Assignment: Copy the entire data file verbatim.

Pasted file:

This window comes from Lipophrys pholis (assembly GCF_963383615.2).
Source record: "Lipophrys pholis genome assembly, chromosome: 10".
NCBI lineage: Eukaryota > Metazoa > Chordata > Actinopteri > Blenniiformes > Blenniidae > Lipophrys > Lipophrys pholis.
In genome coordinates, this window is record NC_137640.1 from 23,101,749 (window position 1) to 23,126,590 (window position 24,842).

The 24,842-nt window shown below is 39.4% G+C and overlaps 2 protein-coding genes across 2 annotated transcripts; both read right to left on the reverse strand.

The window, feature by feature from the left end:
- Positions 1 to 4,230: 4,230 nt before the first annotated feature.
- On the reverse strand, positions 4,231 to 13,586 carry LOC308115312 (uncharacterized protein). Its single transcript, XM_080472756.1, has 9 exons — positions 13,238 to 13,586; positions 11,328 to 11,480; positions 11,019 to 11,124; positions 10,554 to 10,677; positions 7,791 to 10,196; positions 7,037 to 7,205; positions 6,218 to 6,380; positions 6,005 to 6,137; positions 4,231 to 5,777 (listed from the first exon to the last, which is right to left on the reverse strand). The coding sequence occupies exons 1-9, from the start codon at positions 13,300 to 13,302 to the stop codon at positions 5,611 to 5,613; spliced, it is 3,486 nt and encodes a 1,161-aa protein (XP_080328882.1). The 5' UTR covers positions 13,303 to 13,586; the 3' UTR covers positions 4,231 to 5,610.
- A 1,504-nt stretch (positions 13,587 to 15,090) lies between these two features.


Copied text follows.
This window comes from Lipophrys pholis (assembly GCF_963383615.2).
Source record: "Lipophrys pholis genome assembly, chromosome: 10".
NCBI lineage: Eukaryota > Metazoa > Chordata > Actinopteri > Blenniiformes > Blenniidae > Lipophrys > Lipophrys pholis.
In genome coordinates, this window is record NC_137640.1 from 23,101,749 (window position 1) to 23,126,590 (window position 24,842).

The 24,842-nt window shown below is 39.4% G+C and overlaps 2 protein-coding genes across 2 annotated transcripts; both read right to left on the reverse strand.

The window, feature by feature from the left end:
- Positions 1 to 4,230: 4,230 nt before the first annotated feature.
- On the reverse strand, positions 4,231 to 13,586 carry LOC308115312 (uncharacterized protein). Its single transcript, XM_080472756.1, has 9 exons — positions 13,238 to 13,586; positions 11,328 to 11,480; positions 11,019 to 11,124; positions 10,554 to 10,677; positions 7,791 to 10,196; positions 7,037 to 7,205; positions 6,218 to 6,380; positions 6,005 to 6,137; positions 4,231 to 5,777 (listed from the first exon to the last, which is right to left on the reverse strand). The coding sequence occupies exons 1-9, from the start codon at positions 13,300 to 13,302 to the stop codon at positions 5,611 to 5,613; spliced, it is 3,486 nt and encodes a 1,161-aa protein (XP_080328882.1). The 5' UTR covers positions 13,303 to 13,586; the 3' UTR covers positions 4,231 to 5,610.
- A 1,504-nt stretch (positions 13,587 to 15,090) lies between these two features.